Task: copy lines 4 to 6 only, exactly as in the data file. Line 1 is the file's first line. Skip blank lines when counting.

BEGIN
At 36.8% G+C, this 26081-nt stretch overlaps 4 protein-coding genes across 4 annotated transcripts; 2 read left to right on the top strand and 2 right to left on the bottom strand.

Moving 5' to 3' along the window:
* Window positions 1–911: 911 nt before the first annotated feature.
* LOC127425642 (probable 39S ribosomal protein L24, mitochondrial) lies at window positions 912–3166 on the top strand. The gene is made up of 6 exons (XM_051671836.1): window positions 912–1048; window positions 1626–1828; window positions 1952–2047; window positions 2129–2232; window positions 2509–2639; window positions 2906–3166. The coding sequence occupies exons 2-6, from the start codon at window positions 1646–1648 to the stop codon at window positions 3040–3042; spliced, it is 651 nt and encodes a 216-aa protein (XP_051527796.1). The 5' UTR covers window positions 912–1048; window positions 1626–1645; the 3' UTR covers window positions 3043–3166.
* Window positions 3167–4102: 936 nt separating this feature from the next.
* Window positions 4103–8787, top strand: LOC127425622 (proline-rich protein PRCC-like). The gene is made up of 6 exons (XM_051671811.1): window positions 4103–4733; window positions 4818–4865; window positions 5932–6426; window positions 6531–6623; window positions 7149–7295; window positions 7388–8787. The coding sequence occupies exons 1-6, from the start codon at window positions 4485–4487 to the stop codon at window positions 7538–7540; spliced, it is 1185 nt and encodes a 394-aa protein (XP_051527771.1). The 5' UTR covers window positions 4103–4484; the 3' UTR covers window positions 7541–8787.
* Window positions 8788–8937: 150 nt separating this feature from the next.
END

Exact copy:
* LOC127425642 (probable 39S ribosomal protein L24, mitochondrial) lies at window positions 912–3166 on the top strand. The gene is made up of 6 exons (XM_051671836.1): window positions 912–1048; window positions 1626–1828; window positions 1952–2047; window positions 2129–2232; window positions 2509–2639; window positions 2906–3166. The coding sequence occupies exons 2-6, from the start codon at window positions 1646–1648 to the stop codon at window positions 3040–3042; spliced, it is 651 nt and encodes a 216-aa protein (XP_051527796.1). The 5' UTR covers window positions 912–1048; window positions 1626–1645; the 3' UTR covers window positions 3043–3166.
* Window positions 3167–4102: 936 nt separating this feature from the next.
* Window positions 4103–8787, top strand: LOC127425622 (proline-rich protein PRCC-like). The gene is made up of 6 exons (XM_051671811.1): window positions 4103–4733; window positions 4818–4865; window positions 5932–6426; window positions 6531–6623; window positions 7149–7295; window positions 7388–8787. The coding sequence occupies exons 1-6, from the start codon at window positions 4485–4487 to the stop codon at window positions 7538–7540; spliced, it is 1185 nt and encodes a 394-aa protein (XP_051527771.1). The 5' UTR covers window positions 4103–4484; the 3' UTR covers window positions 7541–8787.